* At 60mm I'm using a tiny wide angle enlarging lens. There are three 60mm enlarging lenses that had a wide angle design so that people could enlarge 6x6cm negatives on short column enlargers. These were made by Schneider Kreuznach, Rodenstock and Hoya (for various other brands). I've tested all three side-by-side and prefer the Hoya variant for a variety of reasons. Here's an example of what 15mm of rise looks like with this lens at f/16 (full resolution JPEG so you can dive into the details): https://drive.google.com/open?id=1om1keIhedjD2qOQChOcXXt9ql7bgm_Oc Diffraction is reducing resolution a bit by f/16, but I needed the depth of field to get everything I wanted in focus; f/11 is sharper still. It's a test shot so you'll have to ignore the inconveniently-parked car! The RAW file from this lens has fairly low contrast, and with 15mm of rise there's about 0.5 to 0.75 stop of light falloff at the top (all of which is easily corrected). This picture was adjusted. In my view, 15mm of rise is pushing it with this lens; look at the top corners and you'll see some softness because I'm at the very edge of the image circle. A 12mm rise is good over the whole image.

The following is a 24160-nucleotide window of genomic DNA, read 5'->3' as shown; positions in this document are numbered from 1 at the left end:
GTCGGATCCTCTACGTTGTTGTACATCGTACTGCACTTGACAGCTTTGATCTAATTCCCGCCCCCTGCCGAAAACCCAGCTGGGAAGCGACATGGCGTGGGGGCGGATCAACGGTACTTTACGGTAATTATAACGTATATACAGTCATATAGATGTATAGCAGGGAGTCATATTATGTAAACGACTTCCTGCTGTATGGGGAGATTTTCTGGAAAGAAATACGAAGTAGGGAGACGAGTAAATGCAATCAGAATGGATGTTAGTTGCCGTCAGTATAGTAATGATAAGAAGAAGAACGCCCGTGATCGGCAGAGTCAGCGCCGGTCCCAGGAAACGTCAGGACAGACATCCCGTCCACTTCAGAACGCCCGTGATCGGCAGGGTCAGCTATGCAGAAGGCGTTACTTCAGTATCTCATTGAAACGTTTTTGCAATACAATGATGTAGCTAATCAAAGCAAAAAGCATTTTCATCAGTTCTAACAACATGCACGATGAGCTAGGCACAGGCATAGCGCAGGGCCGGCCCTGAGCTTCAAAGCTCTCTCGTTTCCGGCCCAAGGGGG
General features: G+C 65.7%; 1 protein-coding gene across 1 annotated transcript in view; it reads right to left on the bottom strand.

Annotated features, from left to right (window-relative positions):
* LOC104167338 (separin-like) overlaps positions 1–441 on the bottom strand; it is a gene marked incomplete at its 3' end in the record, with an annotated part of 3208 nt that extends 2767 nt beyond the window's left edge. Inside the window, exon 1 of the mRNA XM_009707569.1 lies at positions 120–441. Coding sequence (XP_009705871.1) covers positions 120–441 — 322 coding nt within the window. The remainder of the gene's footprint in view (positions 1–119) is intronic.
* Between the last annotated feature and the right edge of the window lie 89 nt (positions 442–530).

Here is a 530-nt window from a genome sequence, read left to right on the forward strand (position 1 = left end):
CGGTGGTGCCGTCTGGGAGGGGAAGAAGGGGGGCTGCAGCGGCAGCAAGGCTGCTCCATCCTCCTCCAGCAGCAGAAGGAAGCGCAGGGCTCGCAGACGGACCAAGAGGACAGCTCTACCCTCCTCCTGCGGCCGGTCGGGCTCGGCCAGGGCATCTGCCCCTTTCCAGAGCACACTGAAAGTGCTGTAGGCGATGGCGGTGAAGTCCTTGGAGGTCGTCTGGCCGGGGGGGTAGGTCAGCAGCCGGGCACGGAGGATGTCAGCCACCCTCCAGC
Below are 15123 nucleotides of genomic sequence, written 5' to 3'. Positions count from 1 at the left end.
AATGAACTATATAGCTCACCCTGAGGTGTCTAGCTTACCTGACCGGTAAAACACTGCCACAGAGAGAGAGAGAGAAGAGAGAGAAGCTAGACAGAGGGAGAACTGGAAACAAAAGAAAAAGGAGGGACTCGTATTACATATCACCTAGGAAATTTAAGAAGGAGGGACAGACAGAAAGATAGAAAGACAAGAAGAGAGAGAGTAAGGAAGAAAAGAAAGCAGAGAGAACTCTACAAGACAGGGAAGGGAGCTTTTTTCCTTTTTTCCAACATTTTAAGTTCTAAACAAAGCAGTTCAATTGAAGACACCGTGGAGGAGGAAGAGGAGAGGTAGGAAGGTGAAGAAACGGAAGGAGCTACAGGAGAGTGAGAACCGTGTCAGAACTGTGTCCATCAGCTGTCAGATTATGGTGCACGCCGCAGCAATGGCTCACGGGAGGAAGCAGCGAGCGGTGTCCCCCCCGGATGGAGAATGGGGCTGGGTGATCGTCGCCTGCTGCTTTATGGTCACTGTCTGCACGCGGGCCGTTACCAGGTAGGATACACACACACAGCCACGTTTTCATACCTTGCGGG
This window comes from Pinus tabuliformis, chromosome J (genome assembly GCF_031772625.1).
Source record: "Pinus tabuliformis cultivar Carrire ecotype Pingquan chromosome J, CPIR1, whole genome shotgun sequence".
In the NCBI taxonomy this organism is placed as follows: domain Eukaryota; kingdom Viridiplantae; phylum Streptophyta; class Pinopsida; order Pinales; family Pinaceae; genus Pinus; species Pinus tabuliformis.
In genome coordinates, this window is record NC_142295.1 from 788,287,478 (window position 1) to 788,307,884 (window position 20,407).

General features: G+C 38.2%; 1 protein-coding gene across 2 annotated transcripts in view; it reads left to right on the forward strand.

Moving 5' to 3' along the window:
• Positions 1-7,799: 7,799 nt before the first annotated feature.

Retrofocus lenses are still the only way to go with focal lengths wider than 60mm on my GFX 50R plus Toyo VX23D setup. However, for longer focal lengths I'm impressed by how selected good quality enlarger lenses perform. My only "proper" lens for this camera is an SK Apo Digitar 80mm f/4. Amazingly though, while it's clearly sharper and has better contrast than the enlarger lenses I'm using, it's not vastly better. This is quite surprising to me because conventional wisdom is that enlarger lenses are unsuited for this kind of use. That's not the case.